Heteropoly acid

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A heteropoly acid is a class of acid made up of a particular combination of hydrogen and oxygen with certain metals and non-metals. This type of acid is a common re-usable acid catalyst in chemical reactions.[1]

To qualify as a heteropoly acid, the compound must contain:

The metal addenda atoms linked by oxygen atoms form a cluster with the hetero-atom inside bonded via oxygen atoms. Examples with more than one type of metal addenda atom in the cluster are well known; the conjugate anion of a heteropoly acid is known as a polyoxometalate.

Due to the possibilities of there being different combinations of addenda atoms and different types of hetero atoms there are a lot of heteropolyacids. Two of the better known groups of these are based on the Keggin, HnXM12O40, and Dawson, HnX2M18O62, structures.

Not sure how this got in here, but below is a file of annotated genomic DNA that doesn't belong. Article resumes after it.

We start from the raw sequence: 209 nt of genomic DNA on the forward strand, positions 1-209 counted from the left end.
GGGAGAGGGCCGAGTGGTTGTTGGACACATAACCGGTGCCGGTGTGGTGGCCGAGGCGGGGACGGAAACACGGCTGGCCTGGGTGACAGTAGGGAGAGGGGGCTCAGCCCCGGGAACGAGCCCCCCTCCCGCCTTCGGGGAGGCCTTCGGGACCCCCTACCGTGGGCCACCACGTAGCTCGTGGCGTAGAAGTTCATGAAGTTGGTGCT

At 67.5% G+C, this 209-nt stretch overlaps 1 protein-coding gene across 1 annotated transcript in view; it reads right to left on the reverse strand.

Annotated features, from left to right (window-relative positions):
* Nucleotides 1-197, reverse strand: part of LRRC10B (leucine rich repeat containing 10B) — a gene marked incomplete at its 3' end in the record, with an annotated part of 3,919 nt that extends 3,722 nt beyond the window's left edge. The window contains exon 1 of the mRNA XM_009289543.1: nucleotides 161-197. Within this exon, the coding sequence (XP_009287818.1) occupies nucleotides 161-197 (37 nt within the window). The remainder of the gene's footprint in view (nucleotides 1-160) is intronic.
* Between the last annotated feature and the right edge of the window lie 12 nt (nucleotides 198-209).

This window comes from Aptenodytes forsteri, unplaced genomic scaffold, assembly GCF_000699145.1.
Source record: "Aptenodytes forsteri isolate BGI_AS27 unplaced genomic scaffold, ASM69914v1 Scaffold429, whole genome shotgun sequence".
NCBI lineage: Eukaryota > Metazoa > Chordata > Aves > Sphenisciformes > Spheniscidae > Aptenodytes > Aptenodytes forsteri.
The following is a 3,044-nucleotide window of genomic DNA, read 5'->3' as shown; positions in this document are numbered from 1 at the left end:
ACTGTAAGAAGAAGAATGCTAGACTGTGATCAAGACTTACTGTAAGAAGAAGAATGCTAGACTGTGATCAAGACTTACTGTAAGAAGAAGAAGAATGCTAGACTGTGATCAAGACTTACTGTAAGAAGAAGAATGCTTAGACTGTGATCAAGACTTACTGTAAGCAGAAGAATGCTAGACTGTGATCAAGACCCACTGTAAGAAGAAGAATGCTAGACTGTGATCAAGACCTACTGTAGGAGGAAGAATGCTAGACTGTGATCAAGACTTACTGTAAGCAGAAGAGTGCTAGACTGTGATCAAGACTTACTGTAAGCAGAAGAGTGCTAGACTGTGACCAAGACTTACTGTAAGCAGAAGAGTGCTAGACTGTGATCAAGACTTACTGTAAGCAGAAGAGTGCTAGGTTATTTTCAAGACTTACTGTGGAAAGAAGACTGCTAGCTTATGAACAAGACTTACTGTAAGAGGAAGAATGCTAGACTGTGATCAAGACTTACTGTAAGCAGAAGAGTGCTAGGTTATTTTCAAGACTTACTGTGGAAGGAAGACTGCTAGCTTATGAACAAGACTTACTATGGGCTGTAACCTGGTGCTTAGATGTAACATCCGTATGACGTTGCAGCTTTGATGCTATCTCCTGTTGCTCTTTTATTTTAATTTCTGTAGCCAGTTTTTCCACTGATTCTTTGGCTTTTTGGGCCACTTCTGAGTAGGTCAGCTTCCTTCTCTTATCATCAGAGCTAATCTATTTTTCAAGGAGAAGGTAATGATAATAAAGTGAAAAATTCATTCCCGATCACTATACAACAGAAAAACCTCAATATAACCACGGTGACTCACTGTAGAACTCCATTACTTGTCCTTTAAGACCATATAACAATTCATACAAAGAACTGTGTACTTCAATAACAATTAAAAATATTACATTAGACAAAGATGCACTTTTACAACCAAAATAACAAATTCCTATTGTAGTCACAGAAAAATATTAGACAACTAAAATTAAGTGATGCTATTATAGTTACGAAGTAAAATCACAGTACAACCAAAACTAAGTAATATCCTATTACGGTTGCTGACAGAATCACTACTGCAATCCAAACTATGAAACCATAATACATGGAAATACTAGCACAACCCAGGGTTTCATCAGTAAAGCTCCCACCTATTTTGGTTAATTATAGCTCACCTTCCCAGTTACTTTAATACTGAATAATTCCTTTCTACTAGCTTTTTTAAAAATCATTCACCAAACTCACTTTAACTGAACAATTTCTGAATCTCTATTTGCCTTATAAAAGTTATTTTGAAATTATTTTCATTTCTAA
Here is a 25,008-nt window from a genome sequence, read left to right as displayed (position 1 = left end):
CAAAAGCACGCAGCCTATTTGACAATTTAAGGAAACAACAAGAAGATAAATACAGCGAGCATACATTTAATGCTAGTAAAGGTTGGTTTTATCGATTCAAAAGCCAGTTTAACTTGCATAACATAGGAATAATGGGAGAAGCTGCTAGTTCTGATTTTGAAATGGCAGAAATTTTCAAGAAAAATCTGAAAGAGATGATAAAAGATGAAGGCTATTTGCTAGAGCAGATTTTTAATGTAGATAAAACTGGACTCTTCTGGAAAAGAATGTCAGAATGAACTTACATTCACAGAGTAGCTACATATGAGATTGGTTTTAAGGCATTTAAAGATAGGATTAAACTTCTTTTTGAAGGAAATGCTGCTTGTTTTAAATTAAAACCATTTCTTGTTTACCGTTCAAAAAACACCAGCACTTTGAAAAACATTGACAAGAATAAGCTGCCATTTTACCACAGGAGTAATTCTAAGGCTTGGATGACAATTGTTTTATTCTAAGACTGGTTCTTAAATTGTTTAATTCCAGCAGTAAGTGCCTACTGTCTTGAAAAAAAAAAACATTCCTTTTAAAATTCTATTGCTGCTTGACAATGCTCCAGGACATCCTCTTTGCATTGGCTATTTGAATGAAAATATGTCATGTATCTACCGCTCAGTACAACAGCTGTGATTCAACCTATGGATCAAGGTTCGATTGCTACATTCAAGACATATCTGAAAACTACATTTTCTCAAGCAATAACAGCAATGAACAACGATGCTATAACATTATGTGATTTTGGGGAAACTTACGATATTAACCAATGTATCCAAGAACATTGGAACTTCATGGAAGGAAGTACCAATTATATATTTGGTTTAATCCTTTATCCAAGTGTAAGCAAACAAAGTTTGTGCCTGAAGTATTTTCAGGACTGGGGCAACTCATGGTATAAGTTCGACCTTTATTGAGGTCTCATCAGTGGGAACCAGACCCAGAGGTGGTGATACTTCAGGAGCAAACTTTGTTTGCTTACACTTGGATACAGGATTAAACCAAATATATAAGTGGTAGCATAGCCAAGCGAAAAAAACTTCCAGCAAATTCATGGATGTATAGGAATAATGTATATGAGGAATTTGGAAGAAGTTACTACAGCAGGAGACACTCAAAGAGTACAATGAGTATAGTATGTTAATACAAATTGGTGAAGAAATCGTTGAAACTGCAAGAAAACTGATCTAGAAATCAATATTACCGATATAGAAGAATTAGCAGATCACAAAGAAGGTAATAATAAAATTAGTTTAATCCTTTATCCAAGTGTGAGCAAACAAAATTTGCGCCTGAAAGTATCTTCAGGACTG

Structure of the phosphotungstate anion Dawson ion
Keggin structure, XM12O40n− Dawson structure, X2M18O62n−

Some examples are:

  • H4Xn+M12O40, X = Si, Ge; M = Mo, W
  • H3Xn+M12O40, X = P, As; M = Mo, W
  • H6X2M18O62, X=P, As; M = Mo, W

The heteropolyacids are widely used as homogeneous and heterogeneous catalysts,[2] particularly those based on the Keggin structure as they can possess qualities such as good thermal stability, high acidity and high oxidising ability; some examples of catalysis are:[3]

Heteropolyacids have long been used in analysis and histology and are a component of many reagents e.g. the Folin-Ciocalteu reagent, folins phenol reagent used in the Lowry protein assay and EPTA, ethanolic phosphotungstic acid.

See also[edit]


  1. ^ Mizuno, Noritaka; Misono, Makoto (1998). "Heterogeneous Catalysis". Chemical Reviews. 98: 199–217. doi:10.1021/cr960401q.
  2. ^ Kozhevnikov, I. V. (1998). "Catalysis by heteropoly acids and multicomponent polyoxometalates in liquid-phase reactions". Chemical Reviews. 98 (1): 171–198. doi:10.1021/cr960400y. PMID 11851502.
  3. ^ "Oxide catalysts in solid state chemistry". T Okuhara, M Misono. Encyclopedia of Inorganic Chemistry. Editor R Bruce King (1994). John Wiley and Sons. ISBN 0-471-93620-0